Everyone knows those insane sports promotions that seem unwinnable, like the million-dollar half-court shot, or those car dealerships that promise if, say, the Cleveland Browns win the Super Bowl, that every car they sell that July will be free. Those kinds of promotions exist not because teams are ambitious—though they are—but because the odds are so astronomically insane that it makes sense for insurance companies to back them. The whole process is explained in a fascinating new piece for Bloomberg Business that delves into the life of Bob Hamman, the man who “underwrites the unlikely.” As Bloomberg puts it, Hamman is “a sort of cross between a bookie, insurance executive, and math professor, without actually being any of them.” His job, as the piece explains, is fairly self-explanatory
When a car dealer offers a free Camaro to the local fan who kicks a 35-yard field goal at a college football game, it takes out a short-term insurance policy to cover its potential losses. Hamman’s company, SCA Promotions, is one of those unofficial insurers, weighing the chance the unlikely will happen and charging a fee to reimburse Tri-County Chevrolet if it does. Companies such as SCA are like auto insurers that collect premiums against the chance a safe driver will have a costly collision, except there’s no tragedy and the potential payoffs are enormous: $1 billion for a perfect March Madness bracket, $1 million to a fan if a skater scores five goals in an NHL game, $100,000 to a customer who makes a well-timed bank deposit.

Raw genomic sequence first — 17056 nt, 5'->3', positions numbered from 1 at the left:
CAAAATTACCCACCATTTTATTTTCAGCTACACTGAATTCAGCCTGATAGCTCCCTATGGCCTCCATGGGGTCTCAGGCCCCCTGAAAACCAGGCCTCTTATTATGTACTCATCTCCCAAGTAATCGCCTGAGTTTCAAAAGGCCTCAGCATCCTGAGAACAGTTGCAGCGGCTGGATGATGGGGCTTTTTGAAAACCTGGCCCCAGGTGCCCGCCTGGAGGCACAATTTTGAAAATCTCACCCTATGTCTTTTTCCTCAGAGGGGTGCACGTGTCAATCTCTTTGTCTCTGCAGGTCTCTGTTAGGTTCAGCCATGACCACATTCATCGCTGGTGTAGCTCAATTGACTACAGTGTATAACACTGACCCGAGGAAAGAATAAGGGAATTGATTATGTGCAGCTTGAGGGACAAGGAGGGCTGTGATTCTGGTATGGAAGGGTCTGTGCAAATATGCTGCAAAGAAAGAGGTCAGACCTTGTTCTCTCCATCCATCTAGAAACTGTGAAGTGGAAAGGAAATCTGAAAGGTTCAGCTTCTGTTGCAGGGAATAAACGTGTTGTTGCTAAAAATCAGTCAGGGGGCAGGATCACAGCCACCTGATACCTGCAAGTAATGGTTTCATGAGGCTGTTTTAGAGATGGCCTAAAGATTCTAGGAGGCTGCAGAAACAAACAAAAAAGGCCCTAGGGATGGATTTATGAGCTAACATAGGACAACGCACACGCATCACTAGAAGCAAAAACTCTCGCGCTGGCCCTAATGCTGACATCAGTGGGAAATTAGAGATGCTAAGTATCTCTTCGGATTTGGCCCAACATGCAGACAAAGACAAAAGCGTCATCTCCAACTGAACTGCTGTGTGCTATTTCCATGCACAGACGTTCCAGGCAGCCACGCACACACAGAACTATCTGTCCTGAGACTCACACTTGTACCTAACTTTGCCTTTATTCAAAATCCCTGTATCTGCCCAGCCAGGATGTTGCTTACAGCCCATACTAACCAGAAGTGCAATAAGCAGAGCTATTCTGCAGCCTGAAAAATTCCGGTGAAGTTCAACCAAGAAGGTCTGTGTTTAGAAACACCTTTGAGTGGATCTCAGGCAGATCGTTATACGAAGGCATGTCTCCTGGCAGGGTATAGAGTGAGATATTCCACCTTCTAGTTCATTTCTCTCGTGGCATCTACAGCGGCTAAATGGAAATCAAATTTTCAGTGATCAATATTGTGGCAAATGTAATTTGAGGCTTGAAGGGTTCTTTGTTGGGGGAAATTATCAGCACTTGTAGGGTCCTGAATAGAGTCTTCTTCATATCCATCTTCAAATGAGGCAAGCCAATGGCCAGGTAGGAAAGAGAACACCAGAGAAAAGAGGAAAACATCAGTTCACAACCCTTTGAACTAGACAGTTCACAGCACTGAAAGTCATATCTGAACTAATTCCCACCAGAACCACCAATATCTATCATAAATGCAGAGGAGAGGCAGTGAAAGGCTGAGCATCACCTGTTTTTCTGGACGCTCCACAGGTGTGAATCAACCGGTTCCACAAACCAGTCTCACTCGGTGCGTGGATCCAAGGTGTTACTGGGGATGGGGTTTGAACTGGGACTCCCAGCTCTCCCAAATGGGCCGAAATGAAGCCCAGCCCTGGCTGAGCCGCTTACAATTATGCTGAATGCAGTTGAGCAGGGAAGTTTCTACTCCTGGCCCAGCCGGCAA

The piece is also full of interesting infographics tracking the odds Hamman uses to weigh out his investments. That perfect NCAA bracket Yahoo teases you with every year, for instance? One person in every 410 million will nail that, assuming they’re picking their favorites. If a computer randomly picks each game’s winner, then the odds go up to one in 9.2 quintillion.
Interestingly enough, Hamman’s sports wagering is really just his side job. His real passion is bridge, and he’s one of the best competitors in the game, having won more than a dozen world championships. His company may post about $25 million in annual revenue, but for Hamman, that’s chump change.